The latest issue of Nature includes a technology feature describing advances toward synthetic genomes1. A major step in that advancement is the ability to quickly synthesize thousands of oligonucleotides that can be “stitched” together to form synthetic genes. Oligonucleotides have conventionally been synthesized individually on glass-column supports, but now microarrays allow thousands of molecules to be assembled side-by-side. Highly advanced microfluidics and DLP projectors can be programmed to direct the desired chemical reaction to each feature on the microarray and thus enable accurate and cost-effective gene and genome synthesis.
LC Sciences’ microarray-synthesized OligoMix product has been used to create synthetic genes as far back as 2004 when a team led by George Church synthesized all 21 genes that encode the proteins of the Escherichia coli 30S ribosomal subunit2.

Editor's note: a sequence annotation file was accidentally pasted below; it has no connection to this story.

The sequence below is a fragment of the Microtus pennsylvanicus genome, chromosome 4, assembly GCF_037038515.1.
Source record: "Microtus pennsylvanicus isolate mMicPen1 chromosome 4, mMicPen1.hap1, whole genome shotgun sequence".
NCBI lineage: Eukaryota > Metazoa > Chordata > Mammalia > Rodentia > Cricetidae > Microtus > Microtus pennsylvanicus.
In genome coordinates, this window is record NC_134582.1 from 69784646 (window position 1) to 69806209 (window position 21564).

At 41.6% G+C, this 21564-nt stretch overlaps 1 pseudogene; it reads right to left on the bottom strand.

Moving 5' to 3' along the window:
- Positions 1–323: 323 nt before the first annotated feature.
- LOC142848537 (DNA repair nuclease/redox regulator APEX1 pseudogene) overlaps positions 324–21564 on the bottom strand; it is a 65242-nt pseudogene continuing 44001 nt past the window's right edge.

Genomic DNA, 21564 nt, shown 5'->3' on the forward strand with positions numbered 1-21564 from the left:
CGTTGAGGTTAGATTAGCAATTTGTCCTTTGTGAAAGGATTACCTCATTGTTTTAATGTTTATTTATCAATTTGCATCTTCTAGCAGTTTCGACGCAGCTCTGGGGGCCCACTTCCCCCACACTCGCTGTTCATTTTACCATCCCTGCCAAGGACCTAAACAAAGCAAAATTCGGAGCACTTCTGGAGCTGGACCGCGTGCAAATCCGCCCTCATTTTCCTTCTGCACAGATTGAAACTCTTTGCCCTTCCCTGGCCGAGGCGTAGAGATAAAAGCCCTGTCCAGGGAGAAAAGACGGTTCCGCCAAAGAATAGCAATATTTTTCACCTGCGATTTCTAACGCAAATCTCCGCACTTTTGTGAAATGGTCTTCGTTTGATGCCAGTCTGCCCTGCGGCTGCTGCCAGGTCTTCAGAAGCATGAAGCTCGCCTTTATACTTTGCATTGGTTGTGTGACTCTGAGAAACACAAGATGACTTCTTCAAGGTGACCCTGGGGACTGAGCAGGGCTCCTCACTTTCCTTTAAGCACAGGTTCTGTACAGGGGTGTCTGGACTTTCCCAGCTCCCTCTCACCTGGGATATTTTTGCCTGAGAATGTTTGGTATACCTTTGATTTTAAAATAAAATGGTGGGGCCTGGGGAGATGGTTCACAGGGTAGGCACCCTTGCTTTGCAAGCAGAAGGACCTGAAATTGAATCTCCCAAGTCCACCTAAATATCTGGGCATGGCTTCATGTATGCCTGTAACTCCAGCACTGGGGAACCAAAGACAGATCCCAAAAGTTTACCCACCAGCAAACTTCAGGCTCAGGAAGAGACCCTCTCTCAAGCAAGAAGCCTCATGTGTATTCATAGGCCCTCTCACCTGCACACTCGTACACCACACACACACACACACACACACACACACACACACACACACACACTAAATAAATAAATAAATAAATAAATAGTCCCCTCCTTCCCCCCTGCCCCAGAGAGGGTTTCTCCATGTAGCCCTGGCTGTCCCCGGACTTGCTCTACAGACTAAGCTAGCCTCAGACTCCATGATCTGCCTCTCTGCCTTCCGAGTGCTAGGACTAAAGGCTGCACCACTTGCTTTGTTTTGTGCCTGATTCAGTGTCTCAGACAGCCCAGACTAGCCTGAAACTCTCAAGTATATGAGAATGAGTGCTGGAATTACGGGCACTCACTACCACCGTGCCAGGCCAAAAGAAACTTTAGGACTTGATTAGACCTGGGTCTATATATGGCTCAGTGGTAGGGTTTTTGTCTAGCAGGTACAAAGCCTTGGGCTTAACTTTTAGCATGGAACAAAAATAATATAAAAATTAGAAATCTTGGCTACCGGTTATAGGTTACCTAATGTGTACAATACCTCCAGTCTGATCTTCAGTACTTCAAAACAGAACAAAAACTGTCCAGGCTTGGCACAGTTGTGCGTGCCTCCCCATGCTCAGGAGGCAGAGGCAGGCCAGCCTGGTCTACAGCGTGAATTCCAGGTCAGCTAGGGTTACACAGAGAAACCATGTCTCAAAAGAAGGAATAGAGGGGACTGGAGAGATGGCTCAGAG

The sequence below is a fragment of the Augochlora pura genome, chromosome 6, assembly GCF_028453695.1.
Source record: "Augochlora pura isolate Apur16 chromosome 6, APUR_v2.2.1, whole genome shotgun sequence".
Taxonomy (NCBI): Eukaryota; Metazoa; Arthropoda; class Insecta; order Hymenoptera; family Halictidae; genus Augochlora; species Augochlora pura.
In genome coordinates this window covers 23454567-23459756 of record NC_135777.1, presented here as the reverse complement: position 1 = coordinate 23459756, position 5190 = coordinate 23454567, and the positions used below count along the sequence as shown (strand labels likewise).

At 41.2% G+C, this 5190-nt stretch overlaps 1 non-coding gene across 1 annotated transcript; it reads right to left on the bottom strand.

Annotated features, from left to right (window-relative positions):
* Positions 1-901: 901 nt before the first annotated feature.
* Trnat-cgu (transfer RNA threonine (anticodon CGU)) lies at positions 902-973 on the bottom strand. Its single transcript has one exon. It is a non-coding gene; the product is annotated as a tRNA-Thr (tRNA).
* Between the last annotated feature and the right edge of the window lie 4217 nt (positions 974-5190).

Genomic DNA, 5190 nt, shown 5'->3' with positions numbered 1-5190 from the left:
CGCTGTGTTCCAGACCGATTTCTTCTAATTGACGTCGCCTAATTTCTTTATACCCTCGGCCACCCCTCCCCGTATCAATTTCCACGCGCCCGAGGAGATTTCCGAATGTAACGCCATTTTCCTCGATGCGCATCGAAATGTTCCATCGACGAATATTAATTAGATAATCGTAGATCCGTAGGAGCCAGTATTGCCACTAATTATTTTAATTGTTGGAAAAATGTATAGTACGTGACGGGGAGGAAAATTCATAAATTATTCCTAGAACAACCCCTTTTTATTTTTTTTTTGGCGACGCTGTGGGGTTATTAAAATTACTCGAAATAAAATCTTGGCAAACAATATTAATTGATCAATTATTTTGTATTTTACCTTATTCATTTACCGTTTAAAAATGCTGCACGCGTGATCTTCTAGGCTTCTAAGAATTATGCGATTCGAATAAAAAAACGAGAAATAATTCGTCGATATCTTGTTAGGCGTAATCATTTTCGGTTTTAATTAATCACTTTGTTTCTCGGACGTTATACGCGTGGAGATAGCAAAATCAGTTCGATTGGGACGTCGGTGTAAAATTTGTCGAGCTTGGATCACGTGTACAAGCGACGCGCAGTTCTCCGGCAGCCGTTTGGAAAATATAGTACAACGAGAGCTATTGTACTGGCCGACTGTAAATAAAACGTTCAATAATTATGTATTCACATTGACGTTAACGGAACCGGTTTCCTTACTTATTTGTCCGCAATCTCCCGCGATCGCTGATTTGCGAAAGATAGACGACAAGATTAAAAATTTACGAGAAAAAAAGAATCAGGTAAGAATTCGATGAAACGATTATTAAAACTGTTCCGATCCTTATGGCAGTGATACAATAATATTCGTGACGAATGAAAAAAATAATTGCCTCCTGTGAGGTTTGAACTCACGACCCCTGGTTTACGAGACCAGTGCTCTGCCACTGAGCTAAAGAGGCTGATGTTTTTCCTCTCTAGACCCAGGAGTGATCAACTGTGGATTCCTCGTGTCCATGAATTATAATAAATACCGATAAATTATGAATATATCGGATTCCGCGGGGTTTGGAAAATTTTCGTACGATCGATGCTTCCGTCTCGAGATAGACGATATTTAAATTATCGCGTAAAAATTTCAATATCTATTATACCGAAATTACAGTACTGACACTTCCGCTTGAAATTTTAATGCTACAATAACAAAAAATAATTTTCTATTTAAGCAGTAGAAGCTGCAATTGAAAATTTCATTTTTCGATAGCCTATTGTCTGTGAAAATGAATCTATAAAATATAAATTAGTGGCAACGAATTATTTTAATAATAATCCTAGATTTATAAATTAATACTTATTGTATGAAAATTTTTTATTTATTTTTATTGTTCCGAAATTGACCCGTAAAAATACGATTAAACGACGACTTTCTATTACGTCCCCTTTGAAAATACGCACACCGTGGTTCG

Last year, a team at the Biodesign Institute of Arizona State University demonstrated the robustness and cost-efficiency of LC Sciences’ microarray-synthesized OligoMix when they used it to construct genes that were indistinguishable from genes assembled from high-quality column-synthesized oligos3.
- Baker M. (2011) Synthetic genomes: The next step for the synthetic genome. Nature 473, 403-08. [article]
- Tian, J., Gong, H., Sheng, N., Zhou, X., Gulari, E., Gao, X., and Church, G. (2004) Accurate multiplex gene synthesis from programmable DNA chips. Nature 432, 1050-54. [abstract]
- Borovkov AY, Loskutov AV, Robida MD, Day KM, Cano JA, Le Olson T, Patel H, Brown K, Hunter PD, Sykes KF. (2010) High-quality gene assembly directly from unpurified mixtures of microarray-synthesized oligonucleotides. Nucleic Acids Res 38(19), e180. [article]